2 TIMOTHY 1:12-14
In the name + of Jesus.

            But I am not ashamed, for I know whom I have believed, and I am convinced that he is able to guard until that Day what has been entrusted to me.  Follow the pattern of the sound words that you have heard from me, in the faith and love that are in Christ Jesus.  By the Holy Spirit who dwells within us, guard the good deposit entrusted to you.

            He was an outlaw, and he was imprisoned. 
            He would not confess that Caesar is Lord, because it was not true.  The previous Caesar had died.  The current one would too.  They were not Lord.  Jesus had conquered death, and therefore, he was Lord.  He lives and reigns; he IS Lord.
            They hated him, even though he preached God is love.
            They would have no mercy on him, even though he proclaimed forgiveness.
            They wanted him dead, even though he declared eternal life through Jesus Christ.
            St. Paul was despised and reviled and slandered – just like the Savior he proclaimed.  But he would not be put to shame no matter what.  They would try to destroy his reputation, his freedom, and his life.  But they could not change God’s verdict upon him.  He would not be put to shame, and he would not lose what God had given him.
            For the Lord held him in his hand.
            The Lord had deposited his grace and salvation and Holy Spirit in him.
            Though he was in enemy’s hands, even more he was in the Lord’s hands.  So no matter what they would do to him, they could not take away his salvation.  They could not overcome the word of the Lord, the forgiveness of sins, the resurrection to eternal life, and the Lord’s own word about St. Paul – that he was a saint.
            And so are you.  Do not be ashamed of the confession you make.  Do not be ashamed of the truth you have been given.  Do not be ashamed of the One who saves you.  Let the world despise you; they cannot overrule your Savior.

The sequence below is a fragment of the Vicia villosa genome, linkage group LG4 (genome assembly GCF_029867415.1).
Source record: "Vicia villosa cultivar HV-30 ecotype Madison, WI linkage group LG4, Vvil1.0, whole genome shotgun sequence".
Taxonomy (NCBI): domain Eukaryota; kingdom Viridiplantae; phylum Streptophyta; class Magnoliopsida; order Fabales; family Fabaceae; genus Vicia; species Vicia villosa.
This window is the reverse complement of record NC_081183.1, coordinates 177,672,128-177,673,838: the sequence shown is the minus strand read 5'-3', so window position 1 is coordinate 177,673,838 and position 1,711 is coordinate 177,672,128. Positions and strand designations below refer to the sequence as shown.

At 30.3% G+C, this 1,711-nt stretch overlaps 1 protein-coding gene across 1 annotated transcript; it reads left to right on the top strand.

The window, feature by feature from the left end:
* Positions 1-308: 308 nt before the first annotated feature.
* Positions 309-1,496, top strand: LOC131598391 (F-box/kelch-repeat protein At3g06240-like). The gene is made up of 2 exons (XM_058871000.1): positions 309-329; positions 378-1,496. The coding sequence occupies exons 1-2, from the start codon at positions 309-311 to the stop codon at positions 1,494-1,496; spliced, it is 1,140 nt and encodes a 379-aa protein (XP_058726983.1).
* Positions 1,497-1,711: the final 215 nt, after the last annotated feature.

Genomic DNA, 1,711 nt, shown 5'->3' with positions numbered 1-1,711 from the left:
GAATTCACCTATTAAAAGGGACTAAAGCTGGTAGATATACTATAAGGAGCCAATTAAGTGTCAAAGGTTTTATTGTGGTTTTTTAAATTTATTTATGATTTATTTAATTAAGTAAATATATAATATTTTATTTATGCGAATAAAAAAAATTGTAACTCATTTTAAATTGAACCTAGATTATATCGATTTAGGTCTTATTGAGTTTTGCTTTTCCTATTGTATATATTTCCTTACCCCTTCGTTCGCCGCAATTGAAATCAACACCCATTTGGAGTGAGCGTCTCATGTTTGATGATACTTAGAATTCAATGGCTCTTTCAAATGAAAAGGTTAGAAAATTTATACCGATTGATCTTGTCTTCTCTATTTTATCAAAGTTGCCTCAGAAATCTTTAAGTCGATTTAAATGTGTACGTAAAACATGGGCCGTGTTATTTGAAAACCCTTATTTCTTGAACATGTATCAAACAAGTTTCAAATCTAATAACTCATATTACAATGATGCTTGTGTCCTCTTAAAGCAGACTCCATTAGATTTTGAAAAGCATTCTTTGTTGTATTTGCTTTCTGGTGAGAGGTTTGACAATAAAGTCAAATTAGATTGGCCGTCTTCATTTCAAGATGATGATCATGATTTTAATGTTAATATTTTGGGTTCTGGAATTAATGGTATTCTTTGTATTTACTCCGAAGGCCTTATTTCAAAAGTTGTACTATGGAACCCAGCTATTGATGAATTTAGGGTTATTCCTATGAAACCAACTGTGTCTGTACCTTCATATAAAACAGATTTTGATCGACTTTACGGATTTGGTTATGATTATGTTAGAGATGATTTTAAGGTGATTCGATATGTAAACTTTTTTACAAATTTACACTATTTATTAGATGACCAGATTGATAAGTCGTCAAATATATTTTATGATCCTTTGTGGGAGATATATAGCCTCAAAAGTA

The word of the Lord stands.  You remain in his care.  He has deposited in you his Holy Spirit.  The Lord dwells within you, and they cannot put him to death.  The Lord has marked you as his own, and they cannot erase God’s memory.
           You will not be put to shame.  The Lord will guard and keep you, for you are his.  He is yours.  And the Lord does not forsake or forget those who are his own.  The Lord will guard and keep you.

 In the name of the Father and of the Son + and of the Holy Spirit.  Amen.

Sermon -- 20th Sunday after Pentecost (October 6, 2013)

LUKE 17:1-10
 In the name + of Jesus.

      Do you consider yourself a good Christian?  It’s hard to think that you are not, isn’t it?  You can cite all kinds of reasons why you should be counted as a good Christian, whether it is duties that you take on in your church, for your family, or at your work.  It is probably unthinkable that you would not count yourself a good Christian.  First of all, you are here.  Secondly, the other option just sounds terrible.
     But if you ask anyone if he is a good Christian, he will think of what it means to be good.  And he will assess himself to find out if he is good, that is, if he does good things, says good works, and has good intentions.  We tend to assume that we are better than most because we are Christians.  We commend ourselves as worthy servants. 
     Jesus pricks a hole in that balloon when he says, So you also, when you have done all that you were commanded, say, ‘We are unworthy servants; we have only done what was our duty.’” (Luke 17:10)  So, yes, you are supposed to do good things, say good words, and have good intentions.  But even with your best day, you do not get to pat yourself on the back and commend yourself for doing God’s will.  Even if you have been holy, which is quite impossible, Jesus tells you when you lie down at night to confess, “I am an unworthy servant; I have only done what I was supposed to do.”
     It is natural that you would trust in your goodness.  Everyone knows that they are supposed to be good people.  Even godless people trust in their goodness.  But your good works can be a greater snare than your sins.  You know that you are wicked when you commit sins.  You know that there is nothing good in them.  You are grieved over them and you repent of them.  On the other hand, you are proud of yourself for the good works that you do, knowing that this is what God wants you to do.  You commend yourself for them, and it does not take long before you trust in them.